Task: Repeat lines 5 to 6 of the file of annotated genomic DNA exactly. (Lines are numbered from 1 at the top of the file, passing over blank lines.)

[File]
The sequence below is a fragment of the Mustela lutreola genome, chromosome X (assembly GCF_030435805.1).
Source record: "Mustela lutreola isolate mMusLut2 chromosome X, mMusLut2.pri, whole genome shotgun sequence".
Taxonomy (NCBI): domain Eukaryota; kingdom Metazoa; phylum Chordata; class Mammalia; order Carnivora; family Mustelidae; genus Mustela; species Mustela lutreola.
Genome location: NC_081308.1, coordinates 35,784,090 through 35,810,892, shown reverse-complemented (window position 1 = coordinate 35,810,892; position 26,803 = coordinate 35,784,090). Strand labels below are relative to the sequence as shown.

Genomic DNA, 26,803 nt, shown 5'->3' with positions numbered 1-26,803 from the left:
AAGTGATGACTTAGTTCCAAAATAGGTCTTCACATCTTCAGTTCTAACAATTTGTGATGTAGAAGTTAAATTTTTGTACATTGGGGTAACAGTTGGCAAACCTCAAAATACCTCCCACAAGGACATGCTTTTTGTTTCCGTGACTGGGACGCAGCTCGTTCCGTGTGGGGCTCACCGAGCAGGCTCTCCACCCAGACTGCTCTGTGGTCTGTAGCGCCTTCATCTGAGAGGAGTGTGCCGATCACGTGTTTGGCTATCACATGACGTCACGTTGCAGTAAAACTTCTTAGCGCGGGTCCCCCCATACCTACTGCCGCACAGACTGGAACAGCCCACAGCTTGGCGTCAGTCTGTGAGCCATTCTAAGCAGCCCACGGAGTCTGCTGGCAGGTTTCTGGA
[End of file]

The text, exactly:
Genomic DNA, 26,803 nt, shown 5'->3' with positions numbered 1-26,803 from the left:
AAGTGATGACTTAGTTCCAAAATAGGTCTTCACATCTTCAGTTCTAACAATTTGTGATGTAGAAGTTAAATTTTTGTACATTGGGGTAACAGTTGGCAAACCTCAAAATACCTCCCACAAGGACATGCTTTTTGTTTCCGTGACTGGGACGCAGCTCGTTCCGTGTGGGGCTCACCGAGCAGGCTCTCCACCCAGACTGCTCTGTGGTCTGTAGCGCCTTCATCTGAGAGGAGTGTGCCGATCACGTGTTTGGCTATCACATGACGTCACGTTGCAGTAAAACTTCTTAGCGCGGGTCCCCCCATACCTACTGCCGCACAGACTGGAACAGCCCACAGCTTGGCGTCAGTCTGTGAGCCATTCTAAGCAGCCCACGGAGTCTGCTGGCAGGTTTCTGGA